Protesters defied curfews across the United States Tuesday as leaders scrambled to stem anger over police racism while President Donald Trump rejected criticism over his use of force to break up a peaceful rally.
Standoffs between police and demonstrators stretched into the night in cities from New York to Los Angeles over the death of George Floyd, an unarmed African-American man whose killing has brought once-in-a-generation protests to the nation for the past week.
But there were fewer reports of the looting and violence that had soured street demonstrations in previous nights.
Tens of thousands gathered earlier in Houston to pay a hometown tribute to Floyd, who grew up in the Texas city and is to be buried there next week.
"Today is... about George Floyd's family — we want them to know that George did not die in vain," Mayor Sylvester Turner told an estimated 60,000 people.
A tearful Roxie Washington, the mother of Floyd's six-year-old daughter, told a news conference she wanted "justice for him because he was good.
"No matter what anybody thinks, he was good."
In New York, which on Tuesday prolonged its first curfew since World War II for the full week, AFP reporters saw hundreds refusing to go home after the 8:00 pm cutoff, instead chanting slogans and peacefully walking the streets in Manhattan and Brooklyn.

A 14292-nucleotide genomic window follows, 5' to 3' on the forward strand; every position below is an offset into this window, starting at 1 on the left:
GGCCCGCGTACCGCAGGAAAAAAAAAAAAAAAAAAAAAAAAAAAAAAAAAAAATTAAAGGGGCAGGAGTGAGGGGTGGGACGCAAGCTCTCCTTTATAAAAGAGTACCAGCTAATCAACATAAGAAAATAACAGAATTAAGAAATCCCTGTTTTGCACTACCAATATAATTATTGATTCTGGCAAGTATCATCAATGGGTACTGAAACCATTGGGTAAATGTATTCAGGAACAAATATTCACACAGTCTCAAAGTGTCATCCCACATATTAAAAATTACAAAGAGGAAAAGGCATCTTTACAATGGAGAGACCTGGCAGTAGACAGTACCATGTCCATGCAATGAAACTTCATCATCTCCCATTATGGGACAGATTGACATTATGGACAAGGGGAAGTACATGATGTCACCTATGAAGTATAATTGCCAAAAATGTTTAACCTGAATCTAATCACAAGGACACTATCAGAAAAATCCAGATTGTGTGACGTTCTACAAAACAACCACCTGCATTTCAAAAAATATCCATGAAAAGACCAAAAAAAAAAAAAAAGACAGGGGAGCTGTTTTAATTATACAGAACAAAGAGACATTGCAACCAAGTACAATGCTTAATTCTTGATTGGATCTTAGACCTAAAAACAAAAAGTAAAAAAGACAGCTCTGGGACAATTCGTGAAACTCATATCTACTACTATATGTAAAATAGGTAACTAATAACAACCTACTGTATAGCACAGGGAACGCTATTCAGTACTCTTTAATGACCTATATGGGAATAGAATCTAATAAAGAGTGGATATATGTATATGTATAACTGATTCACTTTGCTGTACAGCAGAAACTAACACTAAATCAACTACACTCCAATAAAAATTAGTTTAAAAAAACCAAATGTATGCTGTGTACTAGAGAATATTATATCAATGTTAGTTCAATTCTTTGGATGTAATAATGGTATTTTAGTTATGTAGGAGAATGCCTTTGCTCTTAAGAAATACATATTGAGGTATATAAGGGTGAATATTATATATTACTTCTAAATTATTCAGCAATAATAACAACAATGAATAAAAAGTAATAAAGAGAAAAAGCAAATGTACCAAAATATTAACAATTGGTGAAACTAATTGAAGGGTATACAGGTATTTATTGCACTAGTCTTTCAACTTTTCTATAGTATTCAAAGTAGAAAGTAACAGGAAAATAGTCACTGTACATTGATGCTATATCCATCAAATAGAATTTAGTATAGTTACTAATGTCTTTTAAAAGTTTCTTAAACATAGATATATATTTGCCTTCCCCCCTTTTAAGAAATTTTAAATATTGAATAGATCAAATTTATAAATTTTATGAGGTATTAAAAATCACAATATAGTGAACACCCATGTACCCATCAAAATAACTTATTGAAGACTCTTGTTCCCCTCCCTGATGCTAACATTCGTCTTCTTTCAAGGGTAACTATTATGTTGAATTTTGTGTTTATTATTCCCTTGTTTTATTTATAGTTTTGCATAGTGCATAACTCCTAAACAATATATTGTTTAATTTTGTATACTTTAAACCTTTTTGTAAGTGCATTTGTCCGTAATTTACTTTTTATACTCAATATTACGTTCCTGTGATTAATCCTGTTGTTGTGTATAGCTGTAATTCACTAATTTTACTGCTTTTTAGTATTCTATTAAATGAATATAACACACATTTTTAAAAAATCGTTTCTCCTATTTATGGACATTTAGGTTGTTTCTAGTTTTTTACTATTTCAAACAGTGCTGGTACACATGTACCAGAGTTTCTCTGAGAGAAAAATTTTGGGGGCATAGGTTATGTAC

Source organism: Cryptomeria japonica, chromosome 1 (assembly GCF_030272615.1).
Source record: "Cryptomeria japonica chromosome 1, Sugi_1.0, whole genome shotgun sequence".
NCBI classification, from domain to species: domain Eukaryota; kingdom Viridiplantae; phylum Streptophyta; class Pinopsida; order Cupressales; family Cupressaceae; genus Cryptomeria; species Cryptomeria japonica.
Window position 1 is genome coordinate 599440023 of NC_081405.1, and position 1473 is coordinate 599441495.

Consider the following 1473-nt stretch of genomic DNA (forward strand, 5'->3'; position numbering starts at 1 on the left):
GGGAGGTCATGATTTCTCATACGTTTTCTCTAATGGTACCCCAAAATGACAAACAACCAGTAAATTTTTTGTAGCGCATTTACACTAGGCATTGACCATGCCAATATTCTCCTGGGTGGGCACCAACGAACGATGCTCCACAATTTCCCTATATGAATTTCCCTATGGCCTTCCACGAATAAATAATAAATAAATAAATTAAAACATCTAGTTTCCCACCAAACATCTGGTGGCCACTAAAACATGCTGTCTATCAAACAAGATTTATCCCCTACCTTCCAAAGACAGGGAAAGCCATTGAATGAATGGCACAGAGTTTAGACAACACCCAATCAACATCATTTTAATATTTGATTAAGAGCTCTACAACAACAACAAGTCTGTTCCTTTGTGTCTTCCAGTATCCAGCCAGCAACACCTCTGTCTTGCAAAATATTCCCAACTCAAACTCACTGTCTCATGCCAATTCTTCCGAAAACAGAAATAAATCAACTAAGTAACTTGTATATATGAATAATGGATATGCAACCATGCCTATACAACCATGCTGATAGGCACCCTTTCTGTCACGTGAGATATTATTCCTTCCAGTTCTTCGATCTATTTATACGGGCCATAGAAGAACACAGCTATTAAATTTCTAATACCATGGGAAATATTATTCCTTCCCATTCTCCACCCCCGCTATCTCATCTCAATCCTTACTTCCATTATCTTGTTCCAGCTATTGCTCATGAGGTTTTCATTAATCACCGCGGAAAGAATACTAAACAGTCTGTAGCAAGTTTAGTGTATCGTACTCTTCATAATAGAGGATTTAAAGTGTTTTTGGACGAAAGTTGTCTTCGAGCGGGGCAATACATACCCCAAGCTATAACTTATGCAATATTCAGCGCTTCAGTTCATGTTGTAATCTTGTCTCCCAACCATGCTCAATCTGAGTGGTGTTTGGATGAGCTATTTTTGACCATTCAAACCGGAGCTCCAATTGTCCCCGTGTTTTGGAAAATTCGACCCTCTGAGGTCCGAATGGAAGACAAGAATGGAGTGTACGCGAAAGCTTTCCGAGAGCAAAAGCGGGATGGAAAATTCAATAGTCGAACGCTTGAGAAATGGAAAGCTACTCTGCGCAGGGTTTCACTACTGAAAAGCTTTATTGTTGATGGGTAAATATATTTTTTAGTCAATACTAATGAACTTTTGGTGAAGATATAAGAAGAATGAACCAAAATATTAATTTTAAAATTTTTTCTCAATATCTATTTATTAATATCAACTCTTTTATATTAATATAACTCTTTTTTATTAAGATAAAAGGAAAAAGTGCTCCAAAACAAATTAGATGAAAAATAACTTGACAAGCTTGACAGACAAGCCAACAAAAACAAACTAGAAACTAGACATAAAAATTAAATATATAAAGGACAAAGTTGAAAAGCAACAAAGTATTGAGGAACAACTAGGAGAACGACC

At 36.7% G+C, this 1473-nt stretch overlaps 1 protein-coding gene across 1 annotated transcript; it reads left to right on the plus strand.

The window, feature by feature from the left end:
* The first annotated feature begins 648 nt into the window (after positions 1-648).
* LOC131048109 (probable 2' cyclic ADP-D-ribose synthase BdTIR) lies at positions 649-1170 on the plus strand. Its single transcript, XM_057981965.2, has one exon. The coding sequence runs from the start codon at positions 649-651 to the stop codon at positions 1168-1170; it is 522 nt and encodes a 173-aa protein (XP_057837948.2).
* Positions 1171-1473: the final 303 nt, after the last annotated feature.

Protestors attempting to cross the Manhattan bridge were pinned there for an extended period by police on both sides, but were finally allowed to return to Brooklyn, according to a New York Times reporter on the scene.
Mayor Bill de Blasio told CNN it had been "much calmer" a day after several Manhattan luxury stores were looted, praising an increased and "vast presence" of police on the streets.
Minnesota took one of the first concrete actions to address the grievances behind the uprising, which began after Floyd's death on May 25 in the state's largest city Minneapolis.
The state launched a civil rights investigation of the Minneapolis Police Department, looking at possible "systemic discriminatory practices" going back 10 years, Governor Tim Walz tweeted.
Former president George W. Bush called on the US to examine its "tragic failures" and to "listen to the voices of so many who are hurting and grieving."
And in Los Angeles, one of dozens of cities hit by unrest, police officers and Mayor Eric Garcetti dropped to their knees in a symbolic act of solidarity as they met marchers led by African-American Christian groups.